My risk factors mean that I am recommended to deliver in a hospital consultant unit. There often appears to be a certain high risk attitude on a consultant unit. Women are there with risk factors and abnormal is the norm. I become extremely compliant in labour and adapt to the environment. So if they are expecting to put me on a bed with an epidural and a CTG I don't tend to fight it once in labour, however I felt about it before hand. There is also a higher chance of interventions in labour when on a consultant unit and I want to avoid as many interventions as possible, especially another instrumental delivery.

Although I'd still very much like a home birth I am worried about having a PPH at home. When I was in hospital all I did was lie in bed hugging my newborn while the hospital staff stopped the bleeding and set up drips and such. I don't remember it being that traumatic as it was all dealt with for me. Where-as if it happened at home and there was a need to transfer in I can imagine it being all the more traumatic. Also, I don't have a special bed at home, with a special blood catching bucket underneath!! Another factor against home birth for me is that I am loud during labour and the children would be at home, albeit in another room. I thing it could be distressing for them.

But a Birth Centre attached to a consultant unit, now that appeals. Delivering in a home from home environment, but just a quick ride to the consultant unit if I need it. The biggest problem is that generally Birth Centres don't accept you when you are not low risk. Where I used to live, when planning my second birth I was told "no". I could deliver at home against medical advice, or I could deliver in the consultant unit with certain restrictions (such as I wouldn't even be allowed in the shower during labour). It felt as this amazing natural supportive birthing environment of the Birth Centre was reserved for these specially privileged women who were "low risk". The rest of us had to go and do as we were told in the consultant unit. I don't know if it was the case but I felt as if all the natural birth resources and attitude was reserved for birth centre and that it wasn't allowed on the consultant unit. How could I ever get a natural birth when the resources and naturally minded midwives were reserved for women in the birth centre? My response was to refer myself to another hospital which just had the one unit and didn't segregate the services and had an all in one unit. Yeah, they had all the resources in one place, but the room had a normal labour bed and a CTG machine and somehow I just ended up towing the line.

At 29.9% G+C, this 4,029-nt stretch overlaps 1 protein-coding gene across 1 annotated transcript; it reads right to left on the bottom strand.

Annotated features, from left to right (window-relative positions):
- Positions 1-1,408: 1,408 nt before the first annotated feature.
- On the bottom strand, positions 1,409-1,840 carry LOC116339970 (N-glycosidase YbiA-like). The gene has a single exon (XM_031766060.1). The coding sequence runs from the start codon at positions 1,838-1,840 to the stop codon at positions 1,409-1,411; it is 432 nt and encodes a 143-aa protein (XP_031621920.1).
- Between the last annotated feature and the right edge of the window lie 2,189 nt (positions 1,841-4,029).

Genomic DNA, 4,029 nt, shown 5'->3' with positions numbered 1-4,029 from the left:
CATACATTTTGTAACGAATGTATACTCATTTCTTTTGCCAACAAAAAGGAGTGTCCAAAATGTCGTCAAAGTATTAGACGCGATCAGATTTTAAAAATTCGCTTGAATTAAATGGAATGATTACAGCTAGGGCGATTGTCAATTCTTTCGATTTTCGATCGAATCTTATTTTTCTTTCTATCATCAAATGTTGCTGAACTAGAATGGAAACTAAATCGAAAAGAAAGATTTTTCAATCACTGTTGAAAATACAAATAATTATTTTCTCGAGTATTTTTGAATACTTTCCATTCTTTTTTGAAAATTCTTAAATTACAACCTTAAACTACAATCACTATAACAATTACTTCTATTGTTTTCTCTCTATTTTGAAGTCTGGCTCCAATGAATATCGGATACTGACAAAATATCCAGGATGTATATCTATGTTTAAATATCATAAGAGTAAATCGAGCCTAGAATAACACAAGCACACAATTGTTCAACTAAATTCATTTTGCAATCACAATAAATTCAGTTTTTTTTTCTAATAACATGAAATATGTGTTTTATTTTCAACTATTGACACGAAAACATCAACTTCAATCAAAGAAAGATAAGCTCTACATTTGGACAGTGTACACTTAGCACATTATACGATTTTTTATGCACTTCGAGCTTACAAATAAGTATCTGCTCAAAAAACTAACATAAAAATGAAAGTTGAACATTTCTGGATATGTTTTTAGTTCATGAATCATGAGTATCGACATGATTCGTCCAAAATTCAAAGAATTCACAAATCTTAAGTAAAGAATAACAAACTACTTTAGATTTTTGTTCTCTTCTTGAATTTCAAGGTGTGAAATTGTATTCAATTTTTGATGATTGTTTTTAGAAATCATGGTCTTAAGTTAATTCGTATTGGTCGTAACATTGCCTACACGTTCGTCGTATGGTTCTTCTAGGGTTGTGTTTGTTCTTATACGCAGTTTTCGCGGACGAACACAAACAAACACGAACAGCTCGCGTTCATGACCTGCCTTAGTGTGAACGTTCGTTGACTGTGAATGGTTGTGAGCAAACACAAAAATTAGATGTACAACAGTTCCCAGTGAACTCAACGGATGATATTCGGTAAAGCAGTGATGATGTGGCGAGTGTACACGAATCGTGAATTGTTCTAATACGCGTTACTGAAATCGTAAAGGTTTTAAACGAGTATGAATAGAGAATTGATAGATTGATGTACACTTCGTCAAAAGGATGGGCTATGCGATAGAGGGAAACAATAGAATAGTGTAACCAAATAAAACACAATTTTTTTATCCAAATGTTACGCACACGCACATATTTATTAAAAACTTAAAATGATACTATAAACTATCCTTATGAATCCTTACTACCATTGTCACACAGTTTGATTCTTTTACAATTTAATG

I want to have my baby in a place where I feel safe. I want to be able to make a birth plan before and for that plan to be considered important. I want the staff and the environment to be able to make that birth plan a reality if the labour progresses normally, and to preserve what they can if things go wrong. I don't want to fight during labour. I don't want the institution and the environment itself to be against my plans and lead me down a route I didn't plan. If the labour changes my plans then so be it, the safety of me and baby is what's most important, but the expectations of how a woman "should" behave in labour and how a certain type of birth should be, should not impact on my plans. I'm not just "the VBAC lady in room 5".